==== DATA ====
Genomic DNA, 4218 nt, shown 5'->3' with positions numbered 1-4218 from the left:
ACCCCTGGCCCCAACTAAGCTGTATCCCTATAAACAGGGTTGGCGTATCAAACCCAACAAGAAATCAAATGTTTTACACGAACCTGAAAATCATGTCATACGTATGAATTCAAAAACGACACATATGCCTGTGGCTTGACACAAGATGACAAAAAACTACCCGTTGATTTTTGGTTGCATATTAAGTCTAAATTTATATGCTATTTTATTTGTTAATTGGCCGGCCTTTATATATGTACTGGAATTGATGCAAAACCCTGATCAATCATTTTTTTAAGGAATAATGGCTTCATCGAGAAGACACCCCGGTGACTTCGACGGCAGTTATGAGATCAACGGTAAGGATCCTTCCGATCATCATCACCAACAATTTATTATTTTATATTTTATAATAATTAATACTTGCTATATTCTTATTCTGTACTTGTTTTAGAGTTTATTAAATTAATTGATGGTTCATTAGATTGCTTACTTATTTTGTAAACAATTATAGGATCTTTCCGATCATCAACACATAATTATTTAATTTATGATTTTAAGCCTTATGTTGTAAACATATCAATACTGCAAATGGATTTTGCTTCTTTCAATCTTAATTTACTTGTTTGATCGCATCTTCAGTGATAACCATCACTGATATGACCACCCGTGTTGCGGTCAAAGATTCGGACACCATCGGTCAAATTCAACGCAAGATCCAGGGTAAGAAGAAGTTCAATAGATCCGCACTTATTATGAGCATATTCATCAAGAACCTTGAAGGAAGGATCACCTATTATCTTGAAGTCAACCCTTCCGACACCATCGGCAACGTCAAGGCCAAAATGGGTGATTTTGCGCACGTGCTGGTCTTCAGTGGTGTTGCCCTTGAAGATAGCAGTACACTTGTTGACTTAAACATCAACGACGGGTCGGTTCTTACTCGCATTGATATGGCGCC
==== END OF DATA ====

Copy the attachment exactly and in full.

Genomic DNA, 4218 nt, shown 5'->3' with positions numbered 1-4218 from the left:
ACCCCTGGCCCCAACTAAGCTGTATCCCTATAAACAGGGTTGGCGTATCAAACCCAACAAGAAATCAAATGTTTTACACGAACCTGAAAATCATGTCATACGTATGAATTCAAAAACGACACATATGCCTGTGGCTTGACACAAGATGACAAAAAACTACCCGTTGATTTTTGGTTGCATATTAAGTCTAAATTTATATGCTATTTTATTTGTTAATTGGCCGGCCTTTATATATGTACTGGAATTGATGCAAAACCCTGATCAATCATTTTTTTAAGGAATAATGGCTTCATCGAGAAGACACCCCGGTGACTTCGACGGCAGTTATGAGATCAACGGTAAGGATCCTTCCGATCATCATCACCAACAATTTATTATTTTATATTTTATAATAATTAATACTTGCTATATTCTTATTCTGTACTTGTTTTAGAGTTTATTAAATTAATTGATGGTTCATTAGATTGCTTACTTATTTTGTAAACAATTATAGGATCTTTCCGATCATCAACACATAATTATTTAATTTATGATTTTAAGCCTTATGTTGTAAACATATCAATACTGCAAATGGATTTTGCTTCTTTCAATCTTAATTTACTTGTTTGATCGCATCTTCAGTGATAACCATCACTGATATGACCACCCGTGTTGCGGTCAAAGATTCGGACACCATCGGTCAAATTCAACGCAAGATCCAGGGTAAGAAGAAGTTCAATAGATCCGCACTTATTATGAGCATATTCATCAAGAACCTTGAAGGAAGGATCACCTATTATCTTGAAGTCAACCCTTCCGACACCATCGGCAACGTCAAGGCCAAAATGGGTGATTTTGCGCACGTGCTGGTCTTCAGTGGTGTTGCCCTTGAAGATAGCAGTACACTTGTTGACTTAAACATCAACGACGGGTCGGTTCTTACTCGCATTGATATGGCGCC